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Brookhaven Retreat is Accredited by the Joint Commission on Accreditation of Health Organizations and is licensed by the State of Tennessee Department of Mental Health and Developmental Disabilities.

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We are a private pay treatment center and do not accept any type of insurance. Costs associated with care are the responsibility of the client.

Brookhaven Retreat’s New “Be Happy” Curriculum as part of National Happiness Happens Month in August

Wednesday, 12 August 2015 00:00 

As part of National Happiness Happens Month, Brookhaven Retreat has instated a new curriculum for clients called “Be Happy,” a group that will meet weekly for 12-week periods.

Marlaina Kincaid, one of Brookhaven Retreat’s Primary Therapists, will facilitate the group based on the book The Practicing Happiness Workbook: How Mindfulness Can Free You from the Four Psychological Traps that Keep You Stressed, Anxious, and Depressed by Ruth Baer.

Through role play and mindfulness exercises, worksheets, journaling, and processing, clients will discover that happiness is a way of life rather than the result of daily positive outcomes. “Happiness is not about giddiness, laughter or smiles,” says Kincaid, who earned her master’s in Counseling Psychology from Capella University and is currently working on her Ph.D. in Industrial Organizational Psychology. “Happiness is a state of being. If you are truly happy and content with yourself and your life, then you have a happy foundation that no one can take away.”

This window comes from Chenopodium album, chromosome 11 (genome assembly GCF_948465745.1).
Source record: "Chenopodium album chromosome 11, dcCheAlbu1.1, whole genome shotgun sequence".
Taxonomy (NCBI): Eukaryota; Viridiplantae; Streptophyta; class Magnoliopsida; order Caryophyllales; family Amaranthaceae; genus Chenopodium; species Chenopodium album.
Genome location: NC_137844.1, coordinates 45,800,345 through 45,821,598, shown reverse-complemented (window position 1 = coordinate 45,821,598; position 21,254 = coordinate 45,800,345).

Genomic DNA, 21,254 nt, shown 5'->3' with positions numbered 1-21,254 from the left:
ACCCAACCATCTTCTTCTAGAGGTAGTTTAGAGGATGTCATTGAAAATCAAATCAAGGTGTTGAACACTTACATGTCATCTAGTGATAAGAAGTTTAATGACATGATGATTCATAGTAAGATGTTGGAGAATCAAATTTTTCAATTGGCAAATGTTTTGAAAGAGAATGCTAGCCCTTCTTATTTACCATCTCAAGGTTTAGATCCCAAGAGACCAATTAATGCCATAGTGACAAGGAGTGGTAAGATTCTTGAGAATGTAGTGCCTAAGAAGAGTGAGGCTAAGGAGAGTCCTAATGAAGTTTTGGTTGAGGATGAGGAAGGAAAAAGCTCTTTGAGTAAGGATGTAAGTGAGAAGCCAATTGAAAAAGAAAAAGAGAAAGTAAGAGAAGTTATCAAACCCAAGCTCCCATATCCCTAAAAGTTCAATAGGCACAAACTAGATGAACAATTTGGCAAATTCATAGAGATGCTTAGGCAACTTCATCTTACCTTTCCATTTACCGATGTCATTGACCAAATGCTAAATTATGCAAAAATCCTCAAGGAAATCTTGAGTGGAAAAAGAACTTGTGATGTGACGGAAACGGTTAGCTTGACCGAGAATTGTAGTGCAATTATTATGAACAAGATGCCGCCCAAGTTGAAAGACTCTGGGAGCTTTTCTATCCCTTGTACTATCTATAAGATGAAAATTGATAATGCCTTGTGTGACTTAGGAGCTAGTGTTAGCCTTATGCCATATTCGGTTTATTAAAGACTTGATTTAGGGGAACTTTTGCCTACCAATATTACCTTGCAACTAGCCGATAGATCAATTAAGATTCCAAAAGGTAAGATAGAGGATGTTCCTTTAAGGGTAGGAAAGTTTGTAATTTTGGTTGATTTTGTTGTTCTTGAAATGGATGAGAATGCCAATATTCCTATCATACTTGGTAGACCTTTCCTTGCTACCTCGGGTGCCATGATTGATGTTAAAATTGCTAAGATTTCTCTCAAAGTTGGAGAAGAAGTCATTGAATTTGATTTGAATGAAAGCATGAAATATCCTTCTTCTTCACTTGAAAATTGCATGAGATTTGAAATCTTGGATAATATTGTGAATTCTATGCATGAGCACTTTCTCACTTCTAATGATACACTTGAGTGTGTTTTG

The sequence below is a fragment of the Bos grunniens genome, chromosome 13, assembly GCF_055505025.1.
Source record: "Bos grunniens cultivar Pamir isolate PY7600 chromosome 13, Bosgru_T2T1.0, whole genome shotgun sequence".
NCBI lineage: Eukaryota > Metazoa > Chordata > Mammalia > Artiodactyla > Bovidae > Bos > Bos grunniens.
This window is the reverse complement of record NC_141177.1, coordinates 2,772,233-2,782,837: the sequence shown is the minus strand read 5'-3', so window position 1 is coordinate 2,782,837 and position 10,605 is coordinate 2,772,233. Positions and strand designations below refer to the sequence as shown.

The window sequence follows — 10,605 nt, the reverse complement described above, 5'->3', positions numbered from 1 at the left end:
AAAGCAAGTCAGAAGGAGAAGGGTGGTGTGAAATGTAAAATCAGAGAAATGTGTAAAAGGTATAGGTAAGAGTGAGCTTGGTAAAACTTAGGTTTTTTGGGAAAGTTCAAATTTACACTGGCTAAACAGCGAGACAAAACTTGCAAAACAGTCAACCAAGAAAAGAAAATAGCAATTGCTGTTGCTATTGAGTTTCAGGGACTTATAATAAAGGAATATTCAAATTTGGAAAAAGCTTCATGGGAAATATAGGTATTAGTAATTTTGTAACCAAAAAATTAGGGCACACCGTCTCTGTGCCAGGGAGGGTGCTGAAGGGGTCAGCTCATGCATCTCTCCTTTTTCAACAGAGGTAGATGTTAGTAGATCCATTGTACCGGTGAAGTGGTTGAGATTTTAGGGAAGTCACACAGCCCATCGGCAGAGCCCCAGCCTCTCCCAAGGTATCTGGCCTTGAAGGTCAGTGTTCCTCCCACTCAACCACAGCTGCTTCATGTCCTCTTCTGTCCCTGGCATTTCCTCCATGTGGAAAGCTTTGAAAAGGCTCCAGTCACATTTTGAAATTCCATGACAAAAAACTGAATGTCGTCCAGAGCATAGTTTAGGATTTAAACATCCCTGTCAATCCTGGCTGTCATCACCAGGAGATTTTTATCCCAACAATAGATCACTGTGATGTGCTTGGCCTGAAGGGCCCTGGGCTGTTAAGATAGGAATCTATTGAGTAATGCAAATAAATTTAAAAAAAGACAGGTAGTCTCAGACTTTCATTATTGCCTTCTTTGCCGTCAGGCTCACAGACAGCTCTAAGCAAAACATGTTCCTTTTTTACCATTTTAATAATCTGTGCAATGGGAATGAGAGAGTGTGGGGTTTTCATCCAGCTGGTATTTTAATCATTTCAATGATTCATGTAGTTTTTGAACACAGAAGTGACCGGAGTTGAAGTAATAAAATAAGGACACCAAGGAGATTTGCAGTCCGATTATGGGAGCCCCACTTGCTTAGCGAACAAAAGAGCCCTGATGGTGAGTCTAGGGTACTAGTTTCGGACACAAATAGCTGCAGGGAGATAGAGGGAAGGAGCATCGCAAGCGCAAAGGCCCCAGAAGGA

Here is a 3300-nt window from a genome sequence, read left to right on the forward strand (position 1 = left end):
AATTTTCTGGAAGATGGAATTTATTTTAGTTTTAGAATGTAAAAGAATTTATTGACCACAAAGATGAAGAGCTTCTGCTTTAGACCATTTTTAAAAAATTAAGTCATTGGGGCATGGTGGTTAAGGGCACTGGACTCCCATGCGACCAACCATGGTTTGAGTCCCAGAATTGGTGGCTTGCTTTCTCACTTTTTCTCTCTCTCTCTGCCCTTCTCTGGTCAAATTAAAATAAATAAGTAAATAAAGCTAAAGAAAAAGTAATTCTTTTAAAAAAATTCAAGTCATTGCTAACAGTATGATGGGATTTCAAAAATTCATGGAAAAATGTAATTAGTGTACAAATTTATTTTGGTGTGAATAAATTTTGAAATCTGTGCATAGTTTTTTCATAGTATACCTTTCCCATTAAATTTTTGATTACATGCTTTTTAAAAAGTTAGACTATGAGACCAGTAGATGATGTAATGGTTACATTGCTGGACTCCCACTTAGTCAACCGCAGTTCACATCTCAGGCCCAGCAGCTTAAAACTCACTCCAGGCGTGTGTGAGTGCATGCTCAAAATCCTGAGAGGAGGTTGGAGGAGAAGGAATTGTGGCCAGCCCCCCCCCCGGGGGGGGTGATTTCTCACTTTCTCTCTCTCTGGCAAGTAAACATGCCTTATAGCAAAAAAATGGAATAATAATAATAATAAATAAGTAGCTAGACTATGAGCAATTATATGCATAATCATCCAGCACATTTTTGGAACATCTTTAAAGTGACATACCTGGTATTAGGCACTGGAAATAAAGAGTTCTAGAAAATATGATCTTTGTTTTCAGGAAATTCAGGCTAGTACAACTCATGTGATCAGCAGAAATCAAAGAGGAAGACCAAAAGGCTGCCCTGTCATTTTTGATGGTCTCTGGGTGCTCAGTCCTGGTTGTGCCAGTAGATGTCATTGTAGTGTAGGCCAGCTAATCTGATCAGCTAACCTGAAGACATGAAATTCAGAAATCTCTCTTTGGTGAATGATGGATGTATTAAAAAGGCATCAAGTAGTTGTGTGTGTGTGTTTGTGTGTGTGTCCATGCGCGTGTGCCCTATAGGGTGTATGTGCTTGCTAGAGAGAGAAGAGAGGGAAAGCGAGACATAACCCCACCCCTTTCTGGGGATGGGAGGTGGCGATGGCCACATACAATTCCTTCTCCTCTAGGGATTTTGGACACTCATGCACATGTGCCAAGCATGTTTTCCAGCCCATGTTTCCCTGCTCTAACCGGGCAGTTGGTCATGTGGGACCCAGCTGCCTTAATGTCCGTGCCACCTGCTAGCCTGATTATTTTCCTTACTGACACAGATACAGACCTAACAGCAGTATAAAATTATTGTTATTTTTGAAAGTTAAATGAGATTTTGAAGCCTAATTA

In other words, happiness is a choice, adds Kincaid, who has spent a decade working in the mental health field. “The group is designed to help gain an understanding that through mindfulness you can survive the negativity that the world sometimes offers each of us,” she says. “The premise is that through mindfulness you invite the thoughts into your mind, acknowledge them, let them do what they need to do, and then let them go. You do not judge them or yourself, but rather acknowledge thoughts and feelings just as they are and then move on. When you have the opportunity to change the situation, you do so with problem solving. Happiness does not welcome rumination, avoidance, emotionally driven behavior or self-criticism.”

Mindfulness is the key element that makes room for happiness. “Learning mindfulness allows negativity to pass so you can stay centered on the foundation of the happiness you have created within yourself and your life,” Kincaid concludes.

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